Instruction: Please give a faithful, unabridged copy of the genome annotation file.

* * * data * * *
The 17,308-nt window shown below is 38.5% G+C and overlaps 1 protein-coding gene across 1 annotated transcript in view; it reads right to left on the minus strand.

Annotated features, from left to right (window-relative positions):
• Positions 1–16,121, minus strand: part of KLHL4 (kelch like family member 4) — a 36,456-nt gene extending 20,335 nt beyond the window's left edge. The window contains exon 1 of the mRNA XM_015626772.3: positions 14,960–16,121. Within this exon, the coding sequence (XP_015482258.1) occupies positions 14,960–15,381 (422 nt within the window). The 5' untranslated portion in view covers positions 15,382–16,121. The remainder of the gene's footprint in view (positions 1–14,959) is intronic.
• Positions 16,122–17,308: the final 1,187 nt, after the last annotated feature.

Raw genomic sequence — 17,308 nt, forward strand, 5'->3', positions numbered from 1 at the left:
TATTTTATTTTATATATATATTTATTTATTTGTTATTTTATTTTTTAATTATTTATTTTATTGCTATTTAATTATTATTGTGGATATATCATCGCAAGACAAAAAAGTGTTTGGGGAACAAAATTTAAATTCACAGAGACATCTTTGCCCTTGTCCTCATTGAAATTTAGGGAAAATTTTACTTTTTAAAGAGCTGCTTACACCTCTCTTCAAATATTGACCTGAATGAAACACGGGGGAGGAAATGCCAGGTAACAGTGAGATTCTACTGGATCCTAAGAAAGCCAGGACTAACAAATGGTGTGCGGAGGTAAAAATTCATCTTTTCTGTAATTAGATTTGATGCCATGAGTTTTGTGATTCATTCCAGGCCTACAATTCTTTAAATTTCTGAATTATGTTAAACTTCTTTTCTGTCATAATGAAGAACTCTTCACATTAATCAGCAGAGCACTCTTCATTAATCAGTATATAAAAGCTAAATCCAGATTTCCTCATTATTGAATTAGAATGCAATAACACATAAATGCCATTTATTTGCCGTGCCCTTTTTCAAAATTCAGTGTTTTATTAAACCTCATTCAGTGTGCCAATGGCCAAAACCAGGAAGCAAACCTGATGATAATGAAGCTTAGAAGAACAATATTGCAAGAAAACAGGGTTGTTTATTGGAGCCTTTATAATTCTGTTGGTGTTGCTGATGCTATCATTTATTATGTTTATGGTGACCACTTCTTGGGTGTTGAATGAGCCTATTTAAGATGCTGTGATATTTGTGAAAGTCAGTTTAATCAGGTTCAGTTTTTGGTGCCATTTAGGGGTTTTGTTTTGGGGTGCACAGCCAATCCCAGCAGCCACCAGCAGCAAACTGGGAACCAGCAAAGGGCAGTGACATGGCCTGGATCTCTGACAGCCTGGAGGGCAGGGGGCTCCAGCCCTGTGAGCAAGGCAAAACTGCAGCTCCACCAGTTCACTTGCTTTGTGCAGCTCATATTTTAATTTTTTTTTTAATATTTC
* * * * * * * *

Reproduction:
The 17,308-nt window shown below is 38.5% G+C and overlaps 1 protein-coding gene across 1 annotated transcript in view; it reads right to left on the minus strand.

Annotated features, from left to right (window-relative positions):
• Positions 1–16,121, minus strand: part of KLHL4 (kelch like family member 4) — a 36,456-nt gene extending 20,335 nt beyond the window's left edge. The window contains exon 1 of the mRNA XM_015626772.3: positions 14,960–16,121. Within this exon, the coding sequence (XP_015482258.1) occupies positions 14,960–15,381 (422 nt within the window). The 5' untranslated portion in view covers positions 15,382–16,121. The remainder of the gene's footprint in view (positions 1–14,959) is intronic.
• Positions 16,122–17,308: the final 1,187 nt, after the last annotated feature.

Raw genomic sequence — 17,308 nt, forward strand, 5'->3', positions numbered from 1 at the left:
TATTTTATTTTATATATATATTTATTTATTTGTTATTTTATTTTTTAATTATTTATTTTATTGCTATTTAATTATTATTGTGGATATATCATCGCAAGACAAAAAAGTGTTTGGGGAACAAAATTTAAATTCACAGAGACATCTTTGCCCTTGTCCTCATTGAAATTTAGGGAAAATTTTACTTTTTAAAGAGCTGCTTACACCTCTCTTCAAATATTGACCTGAATGAAACACGGGGGAGGAAATGCCAGGTAACAGTGAGATTCTACTGGATCCTAAGAAAGCCAGGACTAACAAATGGTGTGCGGAGGTAAAAATTCATCTTTTCTGTAATTAGATTTGATGCCATGAGTTTTGTGATTCATTCCAGGCCTACAATTCTTTAAATTTCTGAATTATGTTAAACTTCTTTTCTGTCATAATGAAGAACTCTTCACATTAATCAGCAGAGCACTCTTCATTAATCAGTATATAAAAGCTAAATCCAGATTTCCTCATTATTGAATTAGAATGCAATAACACATAAATGCCATTTATTTGCCGTGCCCTTTTTCAAAATTCAGTGTTTTATTAAACCTCATTCAGTGTGCCAATGGCCAAAACCAGGAAGCAAACCTGATGATAATGAAGCTTAGAAGAACAATATTGCAAGAAAACAGGGTTGTTTATTGGAGCCTTTATAATTCTGTTGGTGTTGCTGATGCTATCATTTATTATGTTTATGGTGACCACTTCTTGGGTGTTGAATGAGCCTATTTAAGATGCTGTGATATTTGTGAAAGTCAGTTTAATCAGGTTCAGTTTTTGGTGCCATTTAGGGGTTTTGTTTTGGGGTGCACAGCCAATCCCAGCAGCCACCAGCAGCAAACTGGGAACCAGCAAAGGGCAGTGACATGGCCTGGATCTCTGACAGCCTGGAGGGCAGGGGGCTCCAGCCCTGTGAGCAAGGCAAAACTGCAGCTCCACCAGTTCACTTGCTTTGTGCAGCTCATATTTTAATTTTTTTTTTAATATTTC